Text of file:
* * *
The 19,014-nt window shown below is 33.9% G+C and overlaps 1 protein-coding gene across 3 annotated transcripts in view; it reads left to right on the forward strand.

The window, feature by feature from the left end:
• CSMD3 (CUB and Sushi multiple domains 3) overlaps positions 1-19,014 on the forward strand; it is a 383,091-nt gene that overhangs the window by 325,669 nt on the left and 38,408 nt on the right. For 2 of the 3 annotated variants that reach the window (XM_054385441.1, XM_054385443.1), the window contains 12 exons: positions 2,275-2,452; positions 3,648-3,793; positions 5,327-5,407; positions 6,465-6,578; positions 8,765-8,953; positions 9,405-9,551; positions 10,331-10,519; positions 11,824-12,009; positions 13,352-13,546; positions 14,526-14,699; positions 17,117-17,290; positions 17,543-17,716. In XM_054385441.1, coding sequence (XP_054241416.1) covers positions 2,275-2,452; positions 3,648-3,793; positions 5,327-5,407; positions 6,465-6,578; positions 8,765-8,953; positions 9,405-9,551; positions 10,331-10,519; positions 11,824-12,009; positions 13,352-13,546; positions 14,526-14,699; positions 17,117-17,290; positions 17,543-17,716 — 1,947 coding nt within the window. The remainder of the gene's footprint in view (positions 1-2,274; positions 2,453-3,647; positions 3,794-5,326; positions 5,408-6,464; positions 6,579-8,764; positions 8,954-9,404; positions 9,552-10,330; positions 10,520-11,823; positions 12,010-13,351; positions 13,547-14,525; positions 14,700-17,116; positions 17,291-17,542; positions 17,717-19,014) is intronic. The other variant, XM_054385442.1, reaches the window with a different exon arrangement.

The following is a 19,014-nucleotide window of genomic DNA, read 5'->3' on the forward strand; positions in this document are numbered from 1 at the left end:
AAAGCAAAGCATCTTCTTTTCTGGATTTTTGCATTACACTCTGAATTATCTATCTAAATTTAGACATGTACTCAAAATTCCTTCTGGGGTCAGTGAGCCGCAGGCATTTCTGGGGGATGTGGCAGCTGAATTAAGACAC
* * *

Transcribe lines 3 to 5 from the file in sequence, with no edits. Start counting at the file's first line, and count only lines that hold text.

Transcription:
• CSMD3 (CUB and Sushi multiple domains 3) overlaps positions 1-19,014 on the forward strand; it is a 383,091-nt gene that overhangs the window by 325,669 nt on the left and 38,408 nt on the right. For 2 of the 3 annotated variants that reach the window (XM_054385441.1, XM_054385443.1), the window contains 12 exons: positions 2,275-2,452; positions 3,648-3,793; positions 5,327-5,407; positions 6,465-6,578; positions 8,765-8,953; positions 9,405-9,551; positions 10,331-10,519; positions 11,824-12,009; positions 13,352-13,546; positions 14,526-14,699; positions 17,117-17,290; positions 17,543-17,716. In XM_054385441.1, coding sequence (XP_054241416.1) covers positions 2,275-2,452; positions 3,648-3,793; positions 5,327-5,407; positions 6,465-6,578; positions 8,765-8,953; positions 9,405-9,551; positions 10,331-10,519; positions 11,824-12,009; positions 13,352-13,546; positions 14,526-14,699; positions 17,117-17,290; positions 17,543-17,716 — 1,947 coding nt within the window. The remainder of the gene's footprint in view (positions 1-2,274; positions 2,453-3,647; positions 3,794-5,326; positions 5,408-6,464; positions 6,579-8,764; positions 8,954-9,404; positions 9,552-10,330; positions 10,520-11,823; positions 12,010-13,351; positions 13,547-14,525; positions 14,700-17,116; positions 17,291-17,542; positions 17,717-19,014) is intronic. The other variant, XM_054385442.1, reaches the window with a different exon arrangement.

The following is a 19,014-nucleotide window of genomic DNA, read 5'->3' on the forward strand; positions in this document are numbered from 1 at the left end:
AAAGCAAAGCATCTTCTTTTCTGGATTTTTGCATTACACTCTGAATTATCTATCTAAATTTAGACATGTACTCAAAATTCCTTCTGGGGTCAGTGAGCCGCAGGCATTTCTGGGGGATGTGGCAGCTGAATTAAGACAC